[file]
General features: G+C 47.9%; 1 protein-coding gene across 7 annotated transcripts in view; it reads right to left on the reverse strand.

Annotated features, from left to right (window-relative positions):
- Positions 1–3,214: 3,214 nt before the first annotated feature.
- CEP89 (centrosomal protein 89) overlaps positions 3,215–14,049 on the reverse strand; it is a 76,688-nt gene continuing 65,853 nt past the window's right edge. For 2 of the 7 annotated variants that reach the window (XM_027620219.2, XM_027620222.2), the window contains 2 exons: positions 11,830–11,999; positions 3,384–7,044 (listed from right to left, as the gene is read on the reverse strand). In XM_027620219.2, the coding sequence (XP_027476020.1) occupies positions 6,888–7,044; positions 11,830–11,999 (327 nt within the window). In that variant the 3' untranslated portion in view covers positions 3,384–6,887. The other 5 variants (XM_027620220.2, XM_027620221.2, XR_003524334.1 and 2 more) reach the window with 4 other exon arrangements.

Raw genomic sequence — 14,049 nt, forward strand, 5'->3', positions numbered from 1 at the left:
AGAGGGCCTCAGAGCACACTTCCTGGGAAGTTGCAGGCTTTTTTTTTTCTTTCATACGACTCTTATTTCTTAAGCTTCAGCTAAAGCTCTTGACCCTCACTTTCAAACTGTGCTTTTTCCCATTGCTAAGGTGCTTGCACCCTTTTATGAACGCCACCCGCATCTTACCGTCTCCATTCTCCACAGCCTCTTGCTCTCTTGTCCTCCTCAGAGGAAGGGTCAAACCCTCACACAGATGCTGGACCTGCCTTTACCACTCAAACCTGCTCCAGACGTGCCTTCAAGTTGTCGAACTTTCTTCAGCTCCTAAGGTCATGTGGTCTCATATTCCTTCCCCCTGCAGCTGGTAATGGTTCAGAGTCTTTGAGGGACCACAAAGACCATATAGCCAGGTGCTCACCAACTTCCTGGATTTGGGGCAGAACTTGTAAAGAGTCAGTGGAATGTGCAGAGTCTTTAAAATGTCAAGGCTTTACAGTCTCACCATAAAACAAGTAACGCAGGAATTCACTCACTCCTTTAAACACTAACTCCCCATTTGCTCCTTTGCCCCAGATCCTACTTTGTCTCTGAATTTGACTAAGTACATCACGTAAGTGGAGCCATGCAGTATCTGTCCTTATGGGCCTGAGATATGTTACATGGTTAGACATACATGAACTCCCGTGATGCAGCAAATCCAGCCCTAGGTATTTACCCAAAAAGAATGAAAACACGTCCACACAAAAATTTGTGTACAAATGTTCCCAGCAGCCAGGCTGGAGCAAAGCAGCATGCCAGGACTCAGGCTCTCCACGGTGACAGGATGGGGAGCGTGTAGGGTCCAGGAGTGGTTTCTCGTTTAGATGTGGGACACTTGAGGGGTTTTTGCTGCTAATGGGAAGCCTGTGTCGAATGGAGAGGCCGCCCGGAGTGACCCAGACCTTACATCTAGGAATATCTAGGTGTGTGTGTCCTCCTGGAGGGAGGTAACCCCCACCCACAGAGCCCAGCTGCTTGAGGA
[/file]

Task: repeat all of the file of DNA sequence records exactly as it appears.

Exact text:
General features: G+C 47.9%; 1 protein-coding gene across 7 annotated transcripts in view; it reads right to left on the reverse strand.

Annotated features, from left to right (window-relative positions):
- Positions 1–3,214: 3,214 nt before the first annotated feature.
- CEP89 (centrosomal protein 89) overlaps positions 3,215–14,049 on the reverse strand; it is a 76,688-nt gene continuing 65,853 nt past the window's right edge. For 2 of the 7 annotated variants that reach the window (XM_027620219.2, XM_027620222.2), the window contains 2 exons: positions 11,830–11,999; positions 3,384–7,044 (listed from right to left, as the gene is read on the reverse strand). In XM_027620219.2, the coding sequence (XP_027476020.1) occupies positions 6,888–7,044; positions 11,830–11,999 (327 nt within the window). In that variant the 3' untranslated portion in view covers positions 3,384–6,887. The other 5 variants (XM_027620220.2, XM_027620221.2, XR_003524334.1 and 2 more) reach the window with 4 other exon arrangements.

Raw genomic sequence — 14,049 nt, forward strand, 5'->3', positions numbered from 1 at the left:
AGAGGGCCTCAGAGCACACTTCCTGGGAAGTTGCAGGCTTTTTTTTTTCTTTCATACGACTCTTATTTCTTAAGCTTCAGCTAAAGCTCTTGACCCTCACTTTCAAACTGTGCTTTTTCCCATTGCTAAGGTGCTTGCACCCTTTTATGAACGCCACCCGCATCTTACCGTCTCCATTCTCCACAGCCTCTTGCTCTCTTGTCCTCCTCAGAGGAAGGGTCAAACCCTCACACAGATGCTGGACCTGCCTTTACCACTCAAACCTGCTCCAGACGTGCCTTCAAGTTGTCGAACTTTCTTCAGCTCCTAAGGTCATGTGGTCTCATATTCCTTCCCCCTGCAGCTGGTAATGGTTCAGAGTCTTTGAGGGACCACAAAGACCATATAGCCAGGTGCTCACCAACTTCCTGGATTTGGGGCAGAACTTGTAAAGAGTCAGTGGAATGTGCAGAGTCTTTAAAATGTCAAGGCTTTACAGTCTCACCATAAAACAAGTAACGCAGGAATTCACTCACTCCTTTAAACACTAACTCCCCATTTGCTCCTTTGCCCCAGATCCTACTTTGTCTCTGAATTTGACTAAGTACATCACGTAAGTGGAGCCATGCAGTATCTGTCCTTATGGGCCTGAGATATGTTACATGGTTAGACATACATGAACTCCCGTGATGCAGCAAATCCAGCCCTAGGTATTTACCCAAAAAGAATGAAAACACGTCCACACAAAAATTTGTGTACAAATGTTCCCAGCAGCCAGGCTGGAGCAAAGCAGCATGCCAGGACTCAGGCTCTCCACGGTGACAGGATGGGGAGCGTGTAGGGTCCAGGAGTGGTTTCTCGTTTAGATGTGGGACACTTGAGGGGTTTTTGCTGCTAATGGGAAGCCTGTGTCGAATGGAGAGGCCGCCCGGAGTGACCCAGACCTTACATCTAGGAATATCTAGGTGTGTGTGTCCTCCTGGAGGGAGGTAACCCCCACCCACAGAGCCCAGCTGCTTGAGGA